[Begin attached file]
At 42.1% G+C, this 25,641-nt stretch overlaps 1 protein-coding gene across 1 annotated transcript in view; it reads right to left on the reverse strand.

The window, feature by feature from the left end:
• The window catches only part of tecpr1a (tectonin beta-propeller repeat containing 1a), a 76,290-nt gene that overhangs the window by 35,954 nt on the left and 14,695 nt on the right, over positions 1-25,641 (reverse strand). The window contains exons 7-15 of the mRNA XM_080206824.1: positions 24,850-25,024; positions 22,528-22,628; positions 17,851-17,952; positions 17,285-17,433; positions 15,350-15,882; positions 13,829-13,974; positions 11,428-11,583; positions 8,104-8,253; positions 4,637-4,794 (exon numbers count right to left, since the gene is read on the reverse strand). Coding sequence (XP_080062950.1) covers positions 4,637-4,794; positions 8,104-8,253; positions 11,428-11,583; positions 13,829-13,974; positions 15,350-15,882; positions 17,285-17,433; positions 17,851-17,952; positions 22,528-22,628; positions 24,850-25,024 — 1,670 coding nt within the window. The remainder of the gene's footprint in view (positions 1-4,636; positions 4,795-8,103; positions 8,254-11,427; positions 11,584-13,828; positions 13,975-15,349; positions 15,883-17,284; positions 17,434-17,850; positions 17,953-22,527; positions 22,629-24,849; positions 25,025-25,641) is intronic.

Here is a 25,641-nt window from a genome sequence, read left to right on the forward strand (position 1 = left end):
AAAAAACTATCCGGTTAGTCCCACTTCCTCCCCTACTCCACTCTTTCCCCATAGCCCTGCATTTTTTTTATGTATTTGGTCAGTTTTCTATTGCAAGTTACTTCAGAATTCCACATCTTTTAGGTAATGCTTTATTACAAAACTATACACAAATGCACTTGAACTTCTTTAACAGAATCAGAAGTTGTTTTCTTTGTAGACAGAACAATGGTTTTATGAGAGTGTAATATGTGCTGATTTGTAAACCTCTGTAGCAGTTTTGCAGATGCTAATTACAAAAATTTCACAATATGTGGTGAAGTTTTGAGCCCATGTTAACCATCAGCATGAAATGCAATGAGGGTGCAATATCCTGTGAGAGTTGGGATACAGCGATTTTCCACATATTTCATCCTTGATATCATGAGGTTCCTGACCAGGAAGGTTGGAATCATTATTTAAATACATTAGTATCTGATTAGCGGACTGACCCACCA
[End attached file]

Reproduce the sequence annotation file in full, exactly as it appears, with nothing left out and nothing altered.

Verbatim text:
At 42.1% G+C, this 25,641-nt stretch overlaps 1 protein-coding gene across 1 annotated transcript in view; it reads right to left on the reverse strand.

The window, feature by feature from the left end:
• The window catches only part of tecpr1a (tectonin beta-propeller repeat containing 1a), a 76,290-nt gene that overhangs the window by 35,954 nt on the left and 14,695 nt on the right, over positions 1-25,641 (reverse strand). The window contains exons 7-15 of the mRNA XM_080206824.1: positions 24,850-25,024; positions 22,528-22,628; positions 17,851-17,952; positions 17,285-17,433; positions 15,350-15,882; positions 13,829-13,974; positions 11,428-11,583; positions 8,104-8,253; positions 4,637-4,794 (exon numbers count right to left, since the gene is read on the reverse strand). Coding sequence (XP_080062950.1) covers positions 4,637-4,794; positions 8,104-8,253; positions 11,428-11,583; positions 13,829-13,974; positions 15,350-15,882; positions 17,285-17,433; positions 17,851-17,952; positions 22,528-22,628; positions 24,850-25,024 — 1,670 coding nt within the window. The remainder of the gene's footprint in view (positions 1-4,636; positions 4,795-8,103; positions 8,254-11,427; positions 11,584-13,828; positions 13,975-15,349; positions 15,883-17,284; positions 17,434-17,850; positions 17,953-22,527; positions 22,629-24,849; positions 25,025-25,641) is intronic.

Here is a 25,641-nt window from a genome sequence, read left to right on the forward strand (position 1 = left end):
AAAAAACTATCCGGTTAGTCCCACTTCCTCCCCTACTCCACTCTTTCCCCATAGCCCTGCATTTTTTTTATGTATTTGGTCAGTTTTCTATTGCAAGTTACTTCAGAATTCCACATCTTTTAGGTAATGCTTTATTACAAAACTATACACAAATGCACTTGAACTTCTTTAACAGAATCAGAAGTTGTTTTCTTTGTAGACAGAACAATGGTTTTATGAGAGTGTAATATGTGCTGATTTGTAAACCTCTGTAGCAGTTTTGCAGATGCTAATTACAAAAATTTCACAATATGTGGTGAAGTTTTGAGCCCATGTTAACCATCAGCATGAAATGCAATGAGGGTGCAATATCCTGTGAGAGTTGGGATACAGCGATTTTCCACATATTTCATCCTTGATATCATGAGGTTCCTGACCAGGAAGGTTGGAATCATTATTTAAATACATTAGTATCTGATTAGCGGACTGACCCACCA